Sociology instructor and department chair Jennifer Myhre has been selected for a prestigious fellowship that will support her work on “1500 Stories,” a digital storytelling project about economic inequality in Silicon Valley and the nation.

Myhre was one of 26 fellows selected, among candidates nationwide, for the first year of a program that encourages community college instructors to pursue ambitious research in the humanities and social sciences. The Mellon/ACLS Community College Faculty Fellowship program is overseen by the American Council of Learned Societies and funded by the Andrew W. Mellon Foundation.

Jennifer MyhreThe fellowship and accompanying $40,000 stipend will help Myhre expand her work on a project that has already produced more than 600 face-to-face, in-depth interviews about the gap between haves and have-nots in this country. Myhre and project volunteers are using those interviews to tell stories about life at different economic levels in Silicon Valley, New Jersey and Wisconsin. 

The results include “the largest and most diverse qualitative data set about class and economic inequality in existence,” according to an abstract of her fellowship proposal.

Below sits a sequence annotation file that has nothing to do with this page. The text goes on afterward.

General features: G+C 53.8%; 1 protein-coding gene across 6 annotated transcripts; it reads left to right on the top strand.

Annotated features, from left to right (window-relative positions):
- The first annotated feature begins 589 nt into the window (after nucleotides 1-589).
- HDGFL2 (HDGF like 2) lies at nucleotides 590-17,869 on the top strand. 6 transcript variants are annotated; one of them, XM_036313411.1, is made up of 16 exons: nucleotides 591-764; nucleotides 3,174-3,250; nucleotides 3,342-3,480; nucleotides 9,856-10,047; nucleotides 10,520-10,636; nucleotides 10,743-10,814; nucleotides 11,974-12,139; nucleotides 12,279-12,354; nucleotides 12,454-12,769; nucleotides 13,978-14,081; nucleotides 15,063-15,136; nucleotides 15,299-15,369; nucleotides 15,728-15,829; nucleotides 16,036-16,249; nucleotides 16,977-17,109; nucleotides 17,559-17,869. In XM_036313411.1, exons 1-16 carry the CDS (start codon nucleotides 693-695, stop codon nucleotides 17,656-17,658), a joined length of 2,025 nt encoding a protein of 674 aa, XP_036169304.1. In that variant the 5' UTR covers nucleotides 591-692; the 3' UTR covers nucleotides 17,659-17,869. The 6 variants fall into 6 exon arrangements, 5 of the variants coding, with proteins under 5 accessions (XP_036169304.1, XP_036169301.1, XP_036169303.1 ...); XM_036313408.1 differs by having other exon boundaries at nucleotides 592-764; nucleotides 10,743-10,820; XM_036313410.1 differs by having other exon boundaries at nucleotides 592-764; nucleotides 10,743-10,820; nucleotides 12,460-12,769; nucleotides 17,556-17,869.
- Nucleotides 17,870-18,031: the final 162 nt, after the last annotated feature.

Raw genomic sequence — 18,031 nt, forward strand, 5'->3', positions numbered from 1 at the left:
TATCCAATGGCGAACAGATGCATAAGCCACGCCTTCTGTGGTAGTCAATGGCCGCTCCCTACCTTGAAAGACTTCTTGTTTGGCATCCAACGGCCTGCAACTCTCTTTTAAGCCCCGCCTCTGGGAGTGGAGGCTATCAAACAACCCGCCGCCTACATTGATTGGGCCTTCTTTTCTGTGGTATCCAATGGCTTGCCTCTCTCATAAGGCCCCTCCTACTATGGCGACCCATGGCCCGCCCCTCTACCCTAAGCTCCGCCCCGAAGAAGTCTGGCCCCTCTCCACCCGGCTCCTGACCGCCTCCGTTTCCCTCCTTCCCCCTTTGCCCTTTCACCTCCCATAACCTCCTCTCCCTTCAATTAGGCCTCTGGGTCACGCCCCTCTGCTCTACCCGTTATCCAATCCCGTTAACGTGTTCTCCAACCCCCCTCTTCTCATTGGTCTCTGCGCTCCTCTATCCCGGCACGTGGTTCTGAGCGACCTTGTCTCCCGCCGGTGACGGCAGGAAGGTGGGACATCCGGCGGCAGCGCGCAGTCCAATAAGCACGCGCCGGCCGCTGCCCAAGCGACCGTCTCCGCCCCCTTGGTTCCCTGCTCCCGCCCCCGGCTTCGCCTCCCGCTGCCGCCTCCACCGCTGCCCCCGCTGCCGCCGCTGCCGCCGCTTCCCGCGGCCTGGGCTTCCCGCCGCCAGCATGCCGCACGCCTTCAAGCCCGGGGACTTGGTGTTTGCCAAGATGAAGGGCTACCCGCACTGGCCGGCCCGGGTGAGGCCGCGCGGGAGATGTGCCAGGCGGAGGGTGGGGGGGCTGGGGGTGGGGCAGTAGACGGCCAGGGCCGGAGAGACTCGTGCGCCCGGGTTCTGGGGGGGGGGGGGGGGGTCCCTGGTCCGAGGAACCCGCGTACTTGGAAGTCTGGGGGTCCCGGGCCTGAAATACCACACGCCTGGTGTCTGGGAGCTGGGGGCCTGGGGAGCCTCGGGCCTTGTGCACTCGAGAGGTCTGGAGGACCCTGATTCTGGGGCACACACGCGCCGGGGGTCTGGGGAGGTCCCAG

Myhre said the fellowship will allow her to step away from teaching during spring, summer and fall of 2020, so she can develop a sociological analysis of the interviews and edit them into audio narratives and a podcast. Until now, she added, the project has been a “labor of love that I got off the ground with a second shift of volunteer work at the end of my work day at De Anza.”

1500 stories logoLast year, the project held community meetings – one on the De Anza campus and one at Sacred Heart Community Service in San Jose – where participants could share their own stories. Myhre has also created a "1500 Stories" website with resources for volunteers who want to gather stories, and for teachers who want to explore similar issues with their students.

Myhre, an award-winning documentary filmmaker, is directing “1500 Stories” in collaboration with the California History Center, Euphrat Museum of Art and the Vasconcellos Institute for Democracy in Action (VIDA), along with off-campus groups  such as Sacred Heart Community Service. The project has also gained support from a grant by California Humanities, a nonprofit partner of the National Endowment for Humanities.

The name of the project comes from a poster created by economist Stephen J. Rose, which illustrates the distribution of income and wealth in the United States. An early version of the poster in 1998 showed the gap between the nation’s richest and poorest inhabitants was equivalent to the height of a three-story building.

Twenty years later, Myhre says, the gap has grown to the equivalent of a building 1,500 stories tall.

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